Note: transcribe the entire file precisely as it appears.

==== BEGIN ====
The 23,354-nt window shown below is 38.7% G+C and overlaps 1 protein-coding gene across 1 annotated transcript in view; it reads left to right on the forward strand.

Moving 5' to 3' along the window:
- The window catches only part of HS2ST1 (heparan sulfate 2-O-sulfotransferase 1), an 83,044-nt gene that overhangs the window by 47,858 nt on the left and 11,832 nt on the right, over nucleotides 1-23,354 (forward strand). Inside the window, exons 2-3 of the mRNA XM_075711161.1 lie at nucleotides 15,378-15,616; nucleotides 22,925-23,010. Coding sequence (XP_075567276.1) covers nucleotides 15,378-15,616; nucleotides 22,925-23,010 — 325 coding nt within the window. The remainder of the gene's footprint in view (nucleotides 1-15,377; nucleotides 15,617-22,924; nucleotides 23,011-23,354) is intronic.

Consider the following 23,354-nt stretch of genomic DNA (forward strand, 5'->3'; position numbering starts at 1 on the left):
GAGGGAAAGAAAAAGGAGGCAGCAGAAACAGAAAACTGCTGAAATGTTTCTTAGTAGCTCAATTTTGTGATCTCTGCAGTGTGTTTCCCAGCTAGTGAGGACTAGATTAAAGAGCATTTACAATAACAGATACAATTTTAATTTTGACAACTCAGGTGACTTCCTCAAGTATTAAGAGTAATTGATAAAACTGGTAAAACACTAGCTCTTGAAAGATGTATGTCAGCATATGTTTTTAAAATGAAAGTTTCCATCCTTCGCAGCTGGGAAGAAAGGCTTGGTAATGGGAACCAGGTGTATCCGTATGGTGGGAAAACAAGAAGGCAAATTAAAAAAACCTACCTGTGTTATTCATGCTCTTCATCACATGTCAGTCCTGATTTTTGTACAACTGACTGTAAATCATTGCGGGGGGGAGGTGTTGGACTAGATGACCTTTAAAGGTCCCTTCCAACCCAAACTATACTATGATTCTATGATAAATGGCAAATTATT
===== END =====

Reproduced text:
The 23,354-nt window shown below is 38.7% G+C and overlaps 1 protein-coding gene across 1 annotated transcript in view; it reads left to right on the forward strand.

Moving 5' to 3' along the window:
- The window catches only part of HS2ST1 (heparan sulfate 2-O-sulfotransferase 1), an 83,044-nt gene that overhangs the window by 47,858 nt on the left and 11,832 nt on the right, over nucleotides 1-23,354 (forward strand). Inside the window, exons 2-3 of the mRNA XM_075711161.1 lie at nucleotides 15,378-15,616; nucleotides 22,925-23,010. Coding sequence (XP_075567276.1) covers nucleotides 15,378-15,616; nucleotides 22,925-23,010 — 325 coding nt within the window. The remainder of the gene's footprint in view (nucleotides 1-15,377; nucleotides 15,617-22,924; nucleotides 23,011-23,354) is intronic.

Consider the following 23,354-nt stretch of genomic DNA (forward strand, 5'->3'; position numbering starts at 1 on the left):
GAGGGAAAGAAAAAGGAGGCAGCAGAAACAGAAAACTGCTGAAATGTTTCTTAGTAGCTCAATTTTGTGATCTCTGCAGTGTGTTTCCCAGCTAGTGAGGACTAGATTAAAGAGCATTTACAATAACAGATACAATTTTAATTTTGACAACTCAGGTGACTTCCTCAAGTATTAAGAGTAATTGATAAAACTGGTAAAACACTAGCTCTTGAAAGATGTATGTCAGCATATGTTTTTAAAATGAAAGTTTCCATCCTTCGCAGCTGGGAAGAAAGGCTTGGTAATGGGAACCAGGTGTATCCGTATGGTGGGAAAACAAGAAGGCAAATTAAAAAAACCTACCTGTGTTATTCATGCTCTTCATCACATGTCAGTCCTGATTTTTGTACAACTGACTGTAAATCATTGCGGGGGGGAGGTGTTGGACTAGATGACCTTTAAAGGTCCCTTCCAACCCAAACTATACTATGATTCTATGATAAATGGCAAATTATT